As he came near, the priests gathered around him silently, leaving a path to the tent at the center of the circle. When he approached, an elderly man stepped from the tent and bowed deeply. Dardalion fell to his knees before the abbot and bowed his head.
"Welcome, Brother Dardalion," said the old man softly.
"Thank you, Father Abbot."
"Will you remove the garments of war and rejoin your brethren?"
"It is with regret that I must refuse."
"Then you are no longer a priest and should not kneel before me. Stand as a man, freed of your vows."
"I do not wish to be free of my vows."
"The eagle does not pull a plow, Dardalion, and the Source accepts no halfway heroes."
The old man reached down and gently pulled Dardalion to his feet. The young warrior priest looked into his eyes, seeking righteous anger but finding only sadness. The abbot was very old, his face webbed with the weight of his life. Yet his eyes were bright, alive with intelligence.
"I do not wish to be free. I wish to follow a different path to the Source."
"All paths lead to the Source, whether for judgment or for joy."
"Do not play word games with me, Father Abbot. I am no child. But I have seen great evil in the land, and I will not sit by and watch it triumph."
"Who is to say where triumph lies? What is life but a search for God? A battleground, a cess pit, a paradise? I see the pain you see, and it saddens me. And where I find pain I bring comfort, and where I find sorrow I bring promises of future joy. I exist to heal, Dardalion. There is no victory in the sword."
So goes a critical exchange between one of the two most important characters in Gemmel's book. This excerpt highlights a prominent theme in Waylander: the question of the morality of violence, or perhaps better said, what part good plays in restraining and destroying evil in the world.
What I appreciate about Gemmel's book is that he does not water down either side of the question. From the beginning of the book, the Source Priest Dardalion wrestles with the profound implications of his partaking in bloodshed. It corrupts him, he adds to the pain and death in the world, but he simply cannot bring himself to stand by and watch others killed by the spread of evil power in the world. It is not that Dardalion fears death (in fact, he would prefer all along to be a martyr, but he believes it is weakness and selfishness to become one, since to die would be to rid himself of the moral dilemma and to leave alone those whom he would protect).
Time and again, Gemmel raises the question in the lives of his characters. The book is full of noble self-sacrifice, the redemption of evil men who give their lives at the last moment for the sake of the unworthy, the corruption of men who would grasp power to conquer evil, only to be brought down by the desire. This is a thoughtful book besides being eminently readable, action-packed, and well written.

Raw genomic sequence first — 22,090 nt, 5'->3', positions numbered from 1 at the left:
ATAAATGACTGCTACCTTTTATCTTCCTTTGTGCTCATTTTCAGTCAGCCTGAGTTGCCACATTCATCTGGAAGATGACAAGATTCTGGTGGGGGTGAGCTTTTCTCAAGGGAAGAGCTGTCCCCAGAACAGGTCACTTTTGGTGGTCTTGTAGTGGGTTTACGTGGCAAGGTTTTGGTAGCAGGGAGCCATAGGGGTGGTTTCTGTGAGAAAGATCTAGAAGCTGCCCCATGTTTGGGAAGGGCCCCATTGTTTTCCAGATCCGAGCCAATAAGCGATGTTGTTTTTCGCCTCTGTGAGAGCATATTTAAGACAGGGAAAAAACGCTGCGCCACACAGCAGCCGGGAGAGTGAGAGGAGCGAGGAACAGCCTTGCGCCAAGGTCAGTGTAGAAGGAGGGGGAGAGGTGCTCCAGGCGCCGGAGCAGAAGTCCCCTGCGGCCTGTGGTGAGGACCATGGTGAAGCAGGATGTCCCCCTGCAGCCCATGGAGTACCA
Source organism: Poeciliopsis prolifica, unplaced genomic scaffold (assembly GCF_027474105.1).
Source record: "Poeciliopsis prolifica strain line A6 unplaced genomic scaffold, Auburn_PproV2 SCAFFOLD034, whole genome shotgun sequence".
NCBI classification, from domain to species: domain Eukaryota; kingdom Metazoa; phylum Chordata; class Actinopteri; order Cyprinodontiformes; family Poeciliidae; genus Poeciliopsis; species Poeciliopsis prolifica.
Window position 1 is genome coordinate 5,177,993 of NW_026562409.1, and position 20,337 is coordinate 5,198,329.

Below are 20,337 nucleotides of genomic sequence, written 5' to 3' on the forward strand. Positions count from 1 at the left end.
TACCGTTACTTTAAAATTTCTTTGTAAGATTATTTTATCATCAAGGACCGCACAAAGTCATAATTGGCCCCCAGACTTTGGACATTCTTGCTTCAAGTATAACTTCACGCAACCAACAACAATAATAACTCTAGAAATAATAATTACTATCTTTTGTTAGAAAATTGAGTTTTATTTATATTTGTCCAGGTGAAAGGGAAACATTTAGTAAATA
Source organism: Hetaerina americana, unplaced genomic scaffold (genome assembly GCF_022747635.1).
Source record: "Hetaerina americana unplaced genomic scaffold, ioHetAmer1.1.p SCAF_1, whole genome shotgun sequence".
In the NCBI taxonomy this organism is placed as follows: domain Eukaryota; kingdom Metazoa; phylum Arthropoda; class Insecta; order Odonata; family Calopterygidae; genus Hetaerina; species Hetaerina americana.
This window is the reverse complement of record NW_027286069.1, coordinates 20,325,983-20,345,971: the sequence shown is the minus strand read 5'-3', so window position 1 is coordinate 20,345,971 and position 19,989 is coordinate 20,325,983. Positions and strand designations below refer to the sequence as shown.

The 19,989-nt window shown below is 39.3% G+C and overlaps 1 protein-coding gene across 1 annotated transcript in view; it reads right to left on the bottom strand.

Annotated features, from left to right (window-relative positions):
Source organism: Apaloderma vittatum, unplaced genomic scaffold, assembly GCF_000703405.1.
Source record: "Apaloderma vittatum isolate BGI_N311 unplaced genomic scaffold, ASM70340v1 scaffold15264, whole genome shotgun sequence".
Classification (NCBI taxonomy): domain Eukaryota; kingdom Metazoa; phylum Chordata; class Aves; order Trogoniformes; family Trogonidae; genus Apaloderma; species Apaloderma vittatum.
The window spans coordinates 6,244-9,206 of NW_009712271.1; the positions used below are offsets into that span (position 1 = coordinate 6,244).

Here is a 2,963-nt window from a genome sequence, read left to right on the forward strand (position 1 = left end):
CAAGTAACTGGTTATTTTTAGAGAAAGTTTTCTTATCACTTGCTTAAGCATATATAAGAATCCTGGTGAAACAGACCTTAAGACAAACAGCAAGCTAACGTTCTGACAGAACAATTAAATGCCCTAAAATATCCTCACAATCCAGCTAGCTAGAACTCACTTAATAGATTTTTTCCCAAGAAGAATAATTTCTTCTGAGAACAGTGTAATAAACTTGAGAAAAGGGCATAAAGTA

I appreciate authors who are capable of raising questions like this in tension, considering honestly the implications of both sides and authentically living out these implications through the drawing of complex, conflicted characters. His is an example from which other authors could benefit.
The question Gemmel raises is one that faces our nation today, embroiled as we are in a war with hardly the moral one-sided-ness of World War II. What role ought the U. S. to play in a world rife with power corruption, death, terrorism, and war? No doubt by any reasonable standard, Hussein was a thoroughly evil man, but the question looms large in many, many minds: was it worth the cost of human life? Was it ours to rectify?
A moment ago I mentioned the moral one-sided-ness of World War II. In the minds of most Americans, World War II was a moment in our history where it was easy to see a struggle of what is good against that which is evil (at least at the scale of nations and ideology). This was a war of citizen soldiers defending themselves and their European brethren against a mad dictator bent on world domination.
But as Gemmel's work reminds us, perhaps it never is quite so simple. Max Hastings, a well-known and respected British military historian, raises questions of moral complexity in the midst of the Third Reich's defeat at the end of World War II. His book, Armageddon: The Battle for Germany, explores the questions of what sort of person is effective in warfare? Can a man hold up western/Christian/"civilized" values and at the same time carry a gun onto the battlefield? Hastings' answer is yes, but with interesting qualifications:
"...if we wanted British and American soldiers to fight like the Waffen-SS, they would have needed to become people like the Waffen-SS. And then, of course, the very values for which the whole war was fought would have been out the window. We have good grounds today to be enormously grateful that American and British veterans mostly preserved all the inhibitions and decencies of citizen-soldiers. In the main, these veterans never thought of themselves as warriors. They were bank clerks, laborers, train-drivers, and so on, thrust into uniform to masquerade as warriors for a time. They wanted to do their duty and do it right, but equally they wanted to live to come home and share the fruits of victory. All this is very admirable, but of course you do pay a price because it takes much longer to win a war against German fanatics."
Important questions (along with others explored in a thought-provoking interview with Hastings). Both Hastings and Gemmel have noticed the complexity of what's involved when discussing what role violence plays in the restraining of evil, and how far one can go to carry the rod of war without being lost in its primal evil. I am thankful for their reflections, and continue to struggle with them myself.